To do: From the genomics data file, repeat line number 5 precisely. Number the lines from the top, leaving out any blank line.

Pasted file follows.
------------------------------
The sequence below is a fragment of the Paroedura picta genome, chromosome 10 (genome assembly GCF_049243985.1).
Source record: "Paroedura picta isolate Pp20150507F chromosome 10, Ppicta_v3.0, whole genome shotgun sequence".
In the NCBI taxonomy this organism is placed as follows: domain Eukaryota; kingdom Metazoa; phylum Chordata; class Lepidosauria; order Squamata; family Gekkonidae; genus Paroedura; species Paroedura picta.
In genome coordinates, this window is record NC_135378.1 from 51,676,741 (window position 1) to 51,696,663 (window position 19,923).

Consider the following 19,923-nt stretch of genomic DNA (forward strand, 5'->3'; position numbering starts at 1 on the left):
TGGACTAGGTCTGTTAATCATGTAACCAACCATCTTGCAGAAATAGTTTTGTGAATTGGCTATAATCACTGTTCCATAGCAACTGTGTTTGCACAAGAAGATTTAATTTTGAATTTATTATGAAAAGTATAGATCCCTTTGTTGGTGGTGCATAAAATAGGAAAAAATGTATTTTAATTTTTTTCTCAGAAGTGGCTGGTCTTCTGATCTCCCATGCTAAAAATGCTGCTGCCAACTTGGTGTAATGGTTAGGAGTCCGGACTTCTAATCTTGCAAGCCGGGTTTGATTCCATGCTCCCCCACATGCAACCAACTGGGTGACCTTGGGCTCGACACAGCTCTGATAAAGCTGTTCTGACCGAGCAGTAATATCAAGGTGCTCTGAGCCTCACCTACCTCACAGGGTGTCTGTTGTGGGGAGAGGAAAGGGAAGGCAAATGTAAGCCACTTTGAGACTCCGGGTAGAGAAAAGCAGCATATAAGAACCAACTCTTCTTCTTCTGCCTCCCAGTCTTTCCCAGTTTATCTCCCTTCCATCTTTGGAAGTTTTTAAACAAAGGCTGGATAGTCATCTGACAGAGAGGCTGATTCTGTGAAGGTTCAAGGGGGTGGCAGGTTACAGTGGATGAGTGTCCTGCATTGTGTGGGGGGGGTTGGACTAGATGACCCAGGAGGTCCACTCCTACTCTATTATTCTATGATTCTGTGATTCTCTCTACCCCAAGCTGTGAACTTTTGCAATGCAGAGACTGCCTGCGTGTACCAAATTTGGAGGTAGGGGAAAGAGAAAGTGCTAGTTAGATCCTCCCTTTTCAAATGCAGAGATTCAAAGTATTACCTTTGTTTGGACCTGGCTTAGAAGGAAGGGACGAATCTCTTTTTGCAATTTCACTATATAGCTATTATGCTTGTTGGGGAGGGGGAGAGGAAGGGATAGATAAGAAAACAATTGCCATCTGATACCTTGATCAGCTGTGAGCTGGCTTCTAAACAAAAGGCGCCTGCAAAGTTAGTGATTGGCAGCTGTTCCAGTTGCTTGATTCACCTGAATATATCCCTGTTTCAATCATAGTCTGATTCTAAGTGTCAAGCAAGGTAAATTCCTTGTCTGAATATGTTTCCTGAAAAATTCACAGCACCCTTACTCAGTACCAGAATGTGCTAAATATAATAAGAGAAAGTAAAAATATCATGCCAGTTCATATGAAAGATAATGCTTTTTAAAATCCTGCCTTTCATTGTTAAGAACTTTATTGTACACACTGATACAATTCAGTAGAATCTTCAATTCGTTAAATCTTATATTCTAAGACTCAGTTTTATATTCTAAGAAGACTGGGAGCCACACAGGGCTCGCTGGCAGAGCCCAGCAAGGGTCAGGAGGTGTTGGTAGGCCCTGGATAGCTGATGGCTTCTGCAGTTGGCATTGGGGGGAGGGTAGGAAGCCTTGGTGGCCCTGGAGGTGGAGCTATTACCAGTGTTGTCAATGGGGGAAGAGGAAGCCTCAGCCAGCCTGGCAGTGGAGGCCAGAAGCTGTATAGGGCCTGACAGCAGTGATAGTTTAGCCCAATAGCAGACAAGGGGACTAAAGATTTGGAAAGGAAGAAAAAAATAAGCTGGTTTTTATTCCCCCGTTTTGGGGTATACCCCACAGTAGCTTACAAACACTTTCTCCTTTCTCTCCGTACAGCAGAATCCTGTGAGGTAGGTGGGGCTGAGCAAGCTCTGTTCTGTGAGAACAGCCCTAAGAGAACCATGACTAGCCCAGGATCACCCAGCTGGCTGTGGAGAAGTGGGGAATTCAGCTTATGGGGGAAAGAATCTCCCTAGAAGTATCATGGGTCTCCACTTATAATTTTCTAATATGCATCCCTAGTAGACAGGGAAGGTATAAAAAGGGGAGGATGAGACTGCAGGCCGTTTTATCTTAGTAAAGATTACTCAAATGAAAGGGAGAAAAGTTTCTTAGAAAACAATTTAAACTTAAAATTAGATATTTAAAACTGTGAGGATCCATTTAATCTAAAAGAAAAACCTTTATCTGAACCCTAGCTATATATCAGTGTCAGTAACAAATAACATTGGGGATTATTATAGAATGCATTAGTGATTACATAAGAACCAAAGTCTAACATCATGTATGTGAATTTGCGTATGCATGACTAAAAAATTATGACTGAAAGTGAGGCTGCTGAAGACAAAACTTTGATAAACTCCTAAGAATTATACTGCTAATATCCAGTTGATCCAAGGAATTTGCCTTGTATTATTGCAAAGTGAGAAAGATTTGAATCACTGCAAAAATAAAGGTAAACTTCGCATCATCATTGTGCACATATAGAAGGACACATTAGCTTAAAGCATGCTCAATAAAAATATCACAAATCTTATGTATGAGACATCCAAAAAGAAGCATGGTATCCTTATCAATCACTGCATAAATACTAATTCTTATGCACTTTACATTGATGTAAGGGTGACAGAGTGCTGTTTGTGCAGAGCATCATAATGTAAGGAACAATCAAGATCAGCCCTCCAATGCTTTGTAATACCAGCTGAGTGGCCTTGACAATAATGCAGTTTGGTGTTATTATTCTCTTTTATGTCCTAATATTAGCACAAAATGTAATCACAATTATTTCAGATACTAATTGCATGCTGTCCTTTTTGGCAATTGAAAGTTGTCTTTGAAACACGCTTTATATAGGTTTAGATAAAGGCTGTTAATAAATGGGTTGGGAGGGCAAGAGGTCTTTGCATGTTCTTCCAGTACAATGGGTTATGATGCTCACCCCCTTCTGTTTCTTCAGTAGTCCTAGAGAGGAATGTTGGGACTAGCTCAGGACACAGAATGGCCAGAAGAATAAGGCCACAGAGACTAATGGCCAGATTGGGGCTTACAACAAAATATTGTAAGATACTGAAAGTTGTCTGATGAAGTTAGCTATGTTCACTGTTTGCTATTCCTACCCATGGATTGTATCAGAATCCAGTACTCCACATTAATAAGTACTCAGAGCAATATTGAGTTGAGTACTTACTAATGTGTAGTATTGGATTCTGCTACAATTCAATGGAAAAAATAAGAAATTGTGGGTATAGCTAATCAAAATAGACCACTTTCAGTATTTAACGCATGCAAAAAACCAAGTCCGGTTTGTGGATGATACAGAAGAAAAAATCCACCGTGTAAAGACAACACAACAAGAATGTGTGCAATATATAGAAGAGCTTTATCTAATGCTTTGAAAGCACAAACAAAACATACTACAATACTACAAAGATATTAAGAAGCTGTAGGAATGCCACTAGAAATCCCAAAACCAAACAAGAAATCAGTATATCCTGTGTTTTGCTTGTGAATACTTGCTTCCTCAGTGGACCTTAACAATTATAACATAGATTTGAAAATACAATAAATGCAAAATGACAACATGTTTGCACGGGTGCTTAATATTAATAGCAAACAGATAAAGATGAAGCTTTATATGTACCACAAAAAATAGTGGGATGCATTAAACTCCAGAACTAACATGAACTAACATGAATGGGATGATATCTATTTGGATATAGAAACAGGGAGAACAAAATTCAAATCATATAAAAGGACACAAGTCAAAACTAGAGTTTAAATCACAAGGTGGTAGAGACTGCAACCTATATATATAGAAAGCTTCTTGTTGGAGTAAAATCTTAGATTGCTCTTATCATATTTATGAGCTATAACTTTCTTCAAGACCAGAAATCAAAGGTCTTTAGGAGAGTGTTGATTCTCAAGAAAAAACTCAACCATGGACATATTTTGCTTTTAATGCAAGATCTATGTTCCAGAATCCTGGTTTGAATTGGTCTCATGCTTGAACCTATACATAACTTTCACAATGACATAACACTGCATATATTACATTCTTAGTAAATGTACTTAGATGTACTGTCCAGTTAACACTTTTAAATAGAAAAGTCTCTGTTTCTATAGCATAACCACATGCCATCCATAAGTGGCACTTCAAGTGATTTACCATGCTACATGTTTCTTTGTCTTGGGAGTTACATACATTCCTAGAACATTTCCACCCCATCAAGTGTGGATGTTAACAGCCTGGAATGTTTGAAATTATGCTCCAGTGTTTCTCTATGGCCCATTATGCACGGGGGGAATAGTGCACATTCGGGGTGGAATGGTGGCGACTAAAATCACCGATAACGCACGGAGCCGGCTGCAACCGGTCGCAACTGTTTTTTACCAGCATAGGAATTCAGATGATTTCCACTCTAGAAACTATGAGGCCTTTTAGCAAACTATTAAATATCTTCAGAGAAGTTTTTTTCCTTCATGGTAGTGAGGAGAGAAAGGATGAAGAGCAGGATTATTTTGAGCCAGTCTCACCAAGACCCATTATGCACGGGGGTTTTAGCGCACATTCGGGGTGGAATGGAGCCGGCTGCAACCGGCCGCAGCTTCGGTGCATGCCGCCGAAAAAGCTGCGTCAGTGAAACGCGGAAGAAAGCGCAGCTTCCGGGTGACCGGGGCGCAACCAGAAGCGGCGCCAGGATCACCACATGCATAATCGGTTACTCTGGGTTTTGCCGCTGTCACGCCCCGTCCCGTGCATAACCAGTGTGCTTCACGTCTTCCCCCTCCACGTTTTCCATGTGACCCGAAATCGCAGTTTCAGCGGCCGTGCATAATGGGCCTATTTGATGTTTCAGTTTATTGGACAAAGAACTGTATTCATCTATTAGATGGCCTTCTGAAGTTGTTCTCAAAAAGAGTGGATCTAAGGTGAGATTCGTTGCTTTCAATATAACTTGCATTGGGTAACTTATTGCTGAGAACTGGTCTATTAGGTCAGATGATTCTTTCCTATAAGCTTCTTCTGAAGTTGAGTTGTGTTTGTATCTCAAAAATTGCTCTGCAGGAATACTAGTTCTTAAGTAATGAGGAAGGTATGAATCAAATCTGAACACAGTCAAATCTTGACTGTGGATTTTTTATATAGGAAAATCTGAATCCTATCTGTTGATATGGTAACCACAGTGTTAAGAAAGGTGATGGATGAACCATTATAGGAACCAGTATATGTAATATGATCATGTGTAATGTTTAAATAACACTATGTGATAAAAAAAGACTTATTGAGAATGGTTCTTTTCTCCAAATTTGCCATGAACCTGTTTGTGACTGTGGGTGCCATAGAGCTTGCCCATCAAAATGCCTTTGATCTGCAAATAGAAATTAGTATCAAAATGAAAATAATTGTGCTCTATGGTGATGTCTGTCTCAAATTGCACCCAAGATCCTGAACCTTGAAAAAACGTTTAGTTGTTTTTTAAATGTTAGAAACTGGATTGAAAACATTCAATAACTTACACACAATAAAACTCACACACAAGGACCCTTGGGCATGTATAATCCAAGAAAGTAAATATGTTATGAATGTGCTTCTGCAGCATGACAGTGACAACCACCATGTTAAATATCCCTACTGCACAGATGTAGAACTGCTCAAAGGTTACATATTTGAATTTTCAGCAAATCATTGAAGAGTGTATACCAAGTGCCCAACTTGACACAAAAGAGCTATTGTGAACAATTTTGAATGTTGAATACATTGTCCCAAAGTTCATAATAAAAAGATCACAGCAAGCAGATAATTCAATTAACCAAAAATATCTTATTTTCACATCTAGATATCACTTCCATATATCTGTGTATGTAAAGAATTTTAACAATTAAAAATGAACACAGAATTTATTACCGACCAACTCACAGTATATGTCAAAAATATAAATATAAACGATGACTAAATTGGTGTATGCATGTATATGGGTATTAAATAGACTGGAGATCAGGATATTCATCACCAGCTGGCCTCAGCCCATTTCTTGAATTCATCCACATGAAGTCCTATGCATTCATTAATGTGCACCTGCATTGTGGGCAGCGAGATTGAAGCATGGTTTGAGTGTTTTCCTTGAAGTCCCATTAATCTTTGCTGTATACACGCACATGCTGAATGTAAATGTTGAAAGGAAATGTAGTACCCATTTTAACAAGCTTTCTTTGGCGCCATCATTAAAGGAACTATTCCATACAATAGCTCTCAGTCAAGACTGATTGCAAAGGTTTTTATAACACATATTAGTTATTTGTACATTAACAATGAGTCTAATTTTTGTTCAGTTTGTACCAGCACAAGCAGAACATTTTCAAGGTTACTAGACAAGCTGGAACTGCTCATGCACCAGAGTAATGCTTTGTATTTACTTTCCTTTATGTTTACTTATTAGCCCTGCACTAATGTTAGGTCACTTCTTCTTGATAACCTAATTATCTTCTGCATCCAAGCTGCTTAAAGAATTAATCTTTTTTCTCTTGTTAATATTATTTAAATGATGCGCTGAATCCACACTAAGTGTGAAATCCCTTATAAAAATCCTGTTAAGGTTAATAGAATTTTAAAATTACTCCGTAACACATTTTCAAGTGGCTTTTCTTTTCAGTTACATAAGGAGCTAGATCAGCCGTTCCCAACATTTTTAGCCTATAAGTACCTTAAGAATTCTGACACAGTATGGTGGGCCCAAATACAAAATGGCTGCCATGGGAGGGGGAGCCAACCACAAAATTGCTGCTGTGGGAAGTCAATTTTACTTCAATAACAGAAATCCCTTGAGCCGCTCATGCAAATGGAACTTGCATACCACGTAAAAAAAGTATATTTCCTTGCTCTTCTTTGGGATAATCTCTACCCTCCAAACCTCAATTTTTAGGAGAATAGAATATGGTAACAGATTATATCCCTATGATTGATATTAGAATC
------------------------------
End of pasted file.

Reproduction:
Consider the following 19,923-nt stretch of genomic DNA (forward strand, 5'->3'; position numbering starts at 1 on the left):